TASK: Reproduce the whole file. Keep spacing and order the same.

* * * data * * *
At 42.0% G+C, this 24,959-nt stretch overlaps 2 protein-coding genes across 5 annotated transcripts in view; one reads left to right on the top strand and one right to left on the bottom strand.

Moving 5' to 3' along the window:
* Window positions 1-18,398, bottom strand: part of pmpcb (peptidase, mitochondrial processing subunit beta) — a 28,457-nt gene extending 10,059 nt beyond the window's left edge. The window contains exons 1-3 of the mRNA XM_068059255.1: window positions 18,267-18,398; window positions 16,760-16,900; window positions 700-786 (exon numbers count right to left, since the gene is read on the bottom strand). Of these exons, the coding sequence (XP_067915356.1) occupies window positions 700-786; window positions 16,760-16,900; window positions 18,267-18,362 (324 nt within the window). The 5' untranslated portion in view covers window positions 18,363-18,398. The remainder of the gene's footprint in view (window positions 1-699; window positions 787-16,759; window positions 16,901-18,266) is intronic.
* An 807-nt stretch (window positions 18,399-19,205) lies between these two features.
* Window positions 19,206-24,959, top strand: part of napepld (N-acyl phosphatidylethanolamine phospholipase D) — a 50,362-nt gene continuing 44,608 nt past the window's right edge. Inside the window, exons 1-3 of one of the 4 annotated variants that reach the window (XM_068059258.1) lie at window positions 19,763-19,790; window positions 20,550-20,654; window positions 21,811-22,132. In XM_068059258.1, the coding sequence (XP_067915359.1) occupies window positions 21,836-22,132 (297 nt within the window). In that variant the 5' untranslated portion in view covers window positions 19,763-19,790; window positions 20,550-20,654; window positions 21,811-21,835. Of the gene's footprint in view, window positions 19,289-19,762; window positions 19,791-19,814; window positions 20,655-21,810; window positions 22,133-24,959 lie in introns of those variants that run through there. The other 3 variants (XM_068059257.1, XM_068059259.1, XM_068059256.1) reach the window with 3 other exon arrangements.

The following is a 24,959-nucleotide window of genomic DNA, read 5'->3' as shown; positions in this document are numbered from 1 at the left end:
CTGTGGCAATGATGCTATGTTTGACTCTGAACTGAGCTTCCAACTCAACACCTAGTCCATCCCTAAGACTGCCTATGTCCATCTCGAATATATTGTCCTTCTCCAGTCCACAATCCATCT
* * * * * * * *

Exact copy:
At 42.0% G+C, this 24,959-nt stretch overlaps 2 protein-coding genes across 5 annotated transcripts in view; one reads left to right on the top strand and one right to left on the bottom strand.

Moving 5' to 3' along the window:
* Window positions 1-18,398, bottom strand: part of pmpcb (peptidase, mitochondrial processing subunit beta) — a 28,457-nt gene extending 10,059 nt beyond the window's left edge. The window contains exons 1-3 of the mRNA XM_068059255.1: window positions 18,267-18,398; window positions 16,760-16,900; window positions 700-786 (exon numbers count right to left, since the gene is read on the bottom strand). Of these exons, the coding sequence (XP_067915356.1) occupies window positions 700-786; window positions 16,760-16,900; window positions 18,267-18,362 (324 nt within the window). The 5' untranslated portion in view covers window positions 18,363-18,398. The remainder of the gene's footprint in view (window positions 1-699; window positions 787-16,759; window positions 16,901-18,266) is intronic.
* An 807-nt stretch (window positions 18,399-19,205) lies between these two features.
* Window positions 19,206-24,959, top strand: part of napepld (N-acyl phosphatidylethanolamine phospholipase D) — a 50,362-nt gene continuing 44,608 nt past the window's right edge. Inside the window, exons 1-3 of one of the 4 annotated variants that reach the window (XM_068059258.1) lie at window positions 19,763-19,790; window positions 20,550-20,654; window positions 21,811-22,132. In XM_068059258.1, the coding sequence (XP_067915359.1) occupies window positions 21,836-22,132 (297 nt within the window). In that variant the 5' untranslated portion in view covers window positions 19,763-19,790; window positions 20,550-20,654; window positions 21,811-21,835. Of the gene's footprint in view, window positions 19,289-19,762; window positions 19,791-19,814; window positions 20,655-21,810; window positions 22,133-24,959 lie in introns of those variants that run through there. The other 3 variants (XM_068059257.1, XM_068059259.1, XM_068059256.1) reach the window with 3 other exon arrangements.

The following is a 24,959-nucleotide window of genomic DNA, read 5'->3' as shown; positions in this document are numbered from 1 at the left end:
CTGTGGCAATGATGCTATGTTTGACTCTGAACTGAGCTTCCAACTCAACACCTAGTCCATCCCTAAGACTGCCTATGTCCATCTCGAATATATTGTCCTTCTCCAGTCCACAATCCATCT